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Arland Ussher on Godot etc., (circa 1955)

Letter from the papers of Lady Glenavy. To her husband from Arland Ussher.

Percival "Percy" Arland Ussher (1899 -1980) was an Anglo-Irish academic, essayist and translator. He published The Face and Mind of Ireland (1949) and Three Great Irishmen (1952), a comparative study of Shaw, Yeats, and Joyce. This letter gives a good, and reasonably sympathetic, view of Beckett's masterwork as it was seen at the time that it was first performed.

Charles Henry Gordon Campbell, 2nd Baron Glenavy (1885–1963) was a barrister who married Beatrice the artist Elvery. He was a contemporary of D. H. Lawrence, to whom he was introduced by Katherine Mansfield and John Middleton Murry. Known as Gordon Campbell, he served as Secretary of the new Department of Industry and Commerce. He was appointed a director of the Bank of Ireland. He and his wife were on the fringes of the Bloomsbury set.

I8 Green Rd
Blackrock
Dear Glenavy,
  Thanks for your interesting letter. It's always good to hear these fellows attacked. They get away with it too easily. But still..
  When we came out from GODOT I said to my companion, & heard other people saying:
Let's go have a drink.
- No good, it's much too late. Everything shuts.
- Let's go to XX
- No. Too far. I haven't enough petrol.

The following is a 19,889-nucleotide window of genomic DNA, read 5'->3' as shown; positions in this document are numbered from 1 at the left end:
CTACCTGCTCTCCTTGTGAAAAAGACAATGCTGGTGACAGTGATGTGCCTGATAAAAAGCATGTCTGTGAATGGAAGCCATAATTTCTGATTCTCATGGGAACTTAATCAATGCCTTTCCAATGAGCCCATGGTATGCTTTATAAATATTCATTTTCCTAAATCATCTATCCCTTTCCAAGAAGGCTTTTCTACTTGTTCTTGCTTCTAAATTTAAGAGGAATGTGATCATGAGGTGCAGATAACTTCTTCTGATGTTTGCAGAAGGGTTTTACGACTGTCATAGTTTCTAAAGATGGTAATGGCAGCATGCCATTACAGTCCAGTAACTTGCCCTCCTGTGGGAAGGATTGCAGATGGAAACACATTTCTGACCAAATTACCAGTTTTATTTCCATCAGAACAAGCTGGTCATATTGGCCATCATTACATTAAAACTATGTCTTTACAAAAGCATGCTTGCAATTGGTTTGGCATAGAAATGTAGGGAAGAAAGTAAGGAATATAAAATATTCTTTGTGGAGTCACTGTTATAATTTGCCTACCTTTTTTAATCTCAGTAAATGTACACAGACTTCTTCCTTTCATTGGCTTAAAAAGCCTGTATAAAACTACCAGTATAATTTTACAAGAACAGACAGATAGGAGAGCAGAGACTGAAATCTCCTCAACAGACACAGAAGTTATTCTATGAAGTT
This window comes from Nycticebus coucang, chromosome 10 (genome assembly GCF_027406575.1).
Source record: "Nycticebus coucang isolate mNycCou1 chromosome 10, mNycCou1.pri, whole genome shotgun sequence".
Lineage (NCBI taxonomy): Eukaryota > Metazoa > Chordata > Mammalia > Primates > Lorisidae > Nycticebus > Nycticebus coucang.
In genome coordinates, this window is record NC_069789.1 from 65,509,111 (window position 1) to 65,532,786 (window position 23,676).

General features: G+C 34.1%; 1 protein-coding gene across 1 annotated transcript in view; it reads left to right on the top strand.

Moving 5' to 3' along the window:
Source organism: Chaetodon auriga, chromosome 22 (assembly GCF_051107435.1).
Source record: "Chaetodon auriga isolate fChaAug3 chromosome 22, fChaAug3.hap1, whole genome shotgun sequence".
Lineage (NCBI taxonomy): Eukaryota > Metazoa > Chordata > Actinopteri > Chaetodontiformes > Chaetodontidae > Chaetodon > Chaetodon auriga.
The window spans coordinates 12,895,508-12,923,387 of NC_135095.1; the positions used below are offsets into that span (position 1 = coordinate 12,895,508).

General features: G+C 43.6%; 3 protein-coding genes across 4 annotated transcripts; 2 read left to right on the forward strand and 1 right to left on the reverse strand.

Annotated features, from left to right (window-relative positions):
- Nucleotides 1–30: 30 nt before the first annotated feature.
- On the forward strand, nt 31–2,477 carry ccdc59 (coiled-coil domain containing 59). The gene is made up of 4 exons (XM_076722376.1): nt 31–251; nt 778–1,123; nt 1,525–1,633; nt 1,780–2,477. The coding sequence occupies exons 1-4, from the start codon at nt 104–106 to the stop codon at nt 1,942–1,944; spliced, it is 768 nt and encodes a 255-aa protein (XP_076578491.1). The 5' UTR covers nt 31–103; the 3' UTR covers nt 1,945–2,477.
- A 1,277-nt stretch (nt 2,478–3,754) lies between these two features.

- We'll find somehwere we can have coffee.
- Oh it's too much of a crush at this hour.
    I want to go to bed.
- It's so late, I know I shan't sleep.
- Why did we come? - Oh we had to see Godot.
 Then I realised, with a start, that this was the very language of the play. It's the way we talk nine-tenths of this span which is life - not knowing why we do what we do or why we can't do what we want to do. To have put it all in a play - which is not merely dreary but diverting, not merely cynical but with a note of nostalgia - that seems to me something of an artistic achievement. There have been other such plays ("realistic", isn't that the word?), but they show you people in a tenement house - or else in marble halls - as if the problem were merely a social or local one. The two tramps at the cross-roads, with a single tree (unsuited for hanging oneself) - that makes it eternal, like Adam or Oedipus or Omar at his party.

However, the effect is already wearing off. The essentials of life soon become boring. It's the inessentials - the masks and not the skeleton - which are important, as Wilde would have said.

(Chekhov moves one perhaps because he sensed the skeleton under the flesh - like the family doctor who is also a poet. Life was still warm, but there was death in the air.)

As for Lawrence, surely it's that "not particularly emotional feeling for non-human nature, which he conveys in an original manner" that is the point. An emotional feeling for human nature is easy; an emotional feeling for non-human nature is in the end a little patronising. One must strip off one's emotions to approach the non-human - enter the non-human mode, make the high jump, dive off the deep end, or what you will. Lawrence seems to me to point the way. But I grant that both he and Beckett are a little sententious and declamatory: preachers both.

 I am with you about Whitehead and his horrible wife. My God, that such an idiot should be called a philosopher.
Forgive all this stuff.
Yours,
Arland Ussher

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